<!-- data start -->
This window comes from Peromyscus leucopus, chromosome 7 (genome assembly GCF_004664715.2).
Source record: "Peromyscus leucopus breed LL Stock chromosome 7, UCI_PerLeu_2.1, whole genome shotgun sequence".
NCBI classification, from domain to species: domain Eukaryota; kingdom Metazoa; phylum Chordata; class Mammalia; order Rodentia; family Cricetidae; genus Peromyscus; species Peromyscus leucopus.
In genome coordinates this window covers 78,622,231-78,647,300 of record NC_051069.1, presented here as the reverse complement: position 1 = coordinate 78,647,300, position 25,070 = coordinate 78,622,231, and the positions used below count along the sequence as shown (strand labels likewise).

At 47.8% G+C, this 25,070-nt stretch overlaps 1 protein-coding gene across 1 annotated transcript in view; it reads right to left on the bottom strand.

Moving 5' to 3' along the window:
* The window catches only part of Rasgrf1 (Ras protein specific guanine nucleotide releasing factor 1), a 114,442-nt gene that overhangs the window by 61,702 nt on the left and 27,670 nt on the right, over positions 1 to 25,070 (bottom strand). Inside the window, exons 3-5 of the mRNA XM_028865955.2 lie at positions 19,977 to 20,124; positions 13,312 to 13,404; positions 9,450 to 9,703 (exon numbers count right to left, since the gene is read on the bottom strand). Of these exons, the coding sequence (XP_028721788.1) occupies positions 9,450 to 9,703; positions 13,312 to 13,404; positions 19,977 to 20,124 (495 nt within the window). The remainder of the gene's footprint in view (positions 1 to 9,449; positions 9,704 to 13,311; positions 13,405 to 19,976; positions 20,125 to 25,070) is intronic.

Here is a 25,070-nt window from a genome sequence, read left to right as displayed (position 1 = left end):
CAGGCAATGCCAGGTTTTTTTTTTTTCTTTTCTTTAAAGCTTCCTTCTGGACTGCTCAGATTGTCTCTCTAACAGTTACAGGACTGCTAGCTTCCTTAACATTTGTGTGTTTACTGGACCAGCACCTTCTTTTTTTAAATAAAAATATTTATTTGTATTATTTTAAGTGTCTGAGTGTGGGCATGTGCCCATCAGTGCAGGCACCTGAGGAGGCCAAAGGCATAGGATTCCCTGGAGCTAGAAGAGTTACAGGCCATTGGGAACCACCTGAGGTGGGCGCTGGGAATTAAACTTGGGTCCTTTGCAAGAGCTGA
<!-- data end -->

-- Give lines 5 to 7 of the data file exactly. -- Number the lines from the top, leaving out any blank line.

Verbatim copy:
At 47.8% G+C, this 25,070-nt stretch overlaps 1 protein-coding gene across 1 annotated transcript in view; it reads right to left on the bottom strand.

Moving 5' to 3' along the window:
* The window catches only part of Rasgrf1 (Ras protein specific guanine nucleotide releasing factor 1), a 114,442-nt gene that overhangs the window by 61,702 nt on the left and 27,670 nt on the right, over positions 1 to 25,070 (bottom strand). Inside the window, exons 3-5 of the mRNA XM_028865955.2 lie at positions 19,977 to 20,124; positions 13,312 to 13,404; positions 9,450 to 9,703 (exon numbers count right to left, since the gene is read on the bottom strand). Of these exons, the coding sequence (XP_028721788.1) occupies positions 9,450 to 9,703; positions 13,312 to 13,404; positions 19,977 to 20,124 (495 nt within the window). The remainder of the gene's footprint in view (positions 1 to 9,449; positions 9,704 to 13,311; positions 13,405 to 19,976; positions 20,125 to 25,070) is intronic.